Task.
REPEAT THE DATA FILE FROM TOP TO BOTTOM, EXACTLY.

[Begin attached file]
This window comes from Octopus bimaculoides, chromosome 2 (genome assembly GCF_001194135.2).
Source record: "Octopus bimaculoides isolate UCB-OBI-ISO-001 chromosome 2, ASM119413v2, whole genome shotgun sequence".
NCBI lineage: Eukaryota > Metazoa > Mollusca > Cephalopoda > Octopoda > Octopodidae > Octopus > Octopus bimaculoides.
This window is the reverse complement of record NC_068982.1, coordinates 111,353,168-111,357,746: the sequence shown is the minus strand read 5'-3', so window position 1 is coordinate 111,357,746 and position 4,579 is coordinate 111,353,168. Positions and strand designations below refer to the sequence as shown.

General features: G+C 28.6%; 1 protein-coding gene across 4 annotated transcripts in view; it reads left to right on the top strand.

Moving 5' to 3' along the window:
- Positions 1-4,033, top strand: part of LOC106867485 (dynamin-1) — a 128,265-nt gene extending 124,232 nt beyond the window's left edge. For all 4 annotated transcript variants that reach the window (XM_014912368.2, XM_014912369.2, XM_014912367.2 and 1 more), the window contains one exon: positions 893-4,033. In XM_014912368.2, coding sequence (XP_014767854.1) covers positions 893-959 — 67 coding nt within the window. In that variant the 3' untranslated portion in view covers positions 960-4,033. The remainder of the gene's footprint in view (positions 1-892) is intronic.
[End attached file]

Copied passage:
This window comes from Octopus bimaculoides, chromosome 2 (genome assembly GCF_001194135.2).
Source record: "Octopus bimaculoides isolate UCB-OBI-ISO-001 chromosome 2, ASM119413v2, whole genome shotgun sequence".
NCBI lineage: Eukaryota > Metazoa > Mollusca > Cephalopoda > Octopoda > Octopodidae > Octopus > Octopus bimaculoides.
This window is the reverse complement of record NC_068982.1, coordinates 111,353,168-111,357,746: the sequence shown is the minus strand read 5'-3', so window position 1 is coordinate 111,357,746 and position 4,579 is coordinate 111,353,168. Positions and strand designations below refer to the sequence as shown.

General features: G+C 28.6%; 1 protein-coding gene across 4 annotated transcripts in view; it reads left to right on the top strand.

Moving 5' to 3' along the window:
- Positions 1-4,033, top strand: part of LOC106867485 (dynamin-1) — a 128,265-nt gene extending 124,232 nt beyond the window's left edge. For all 4 annotated transcript variants that reach the window (XM_014912368.2, XM_014912369.2, XM_014912367.2 and 1 more), the window contains one exon: positions 893-4,033. In XM_014912368.2, coding sequence (XP_014767854.1) covers positions 893-959 — 67 coding nt within the window. In that variant the 3' untranslated portion in view covers positions 960-4,033. The remainder of the gene's footprint in view (positions 1-892) is intronic.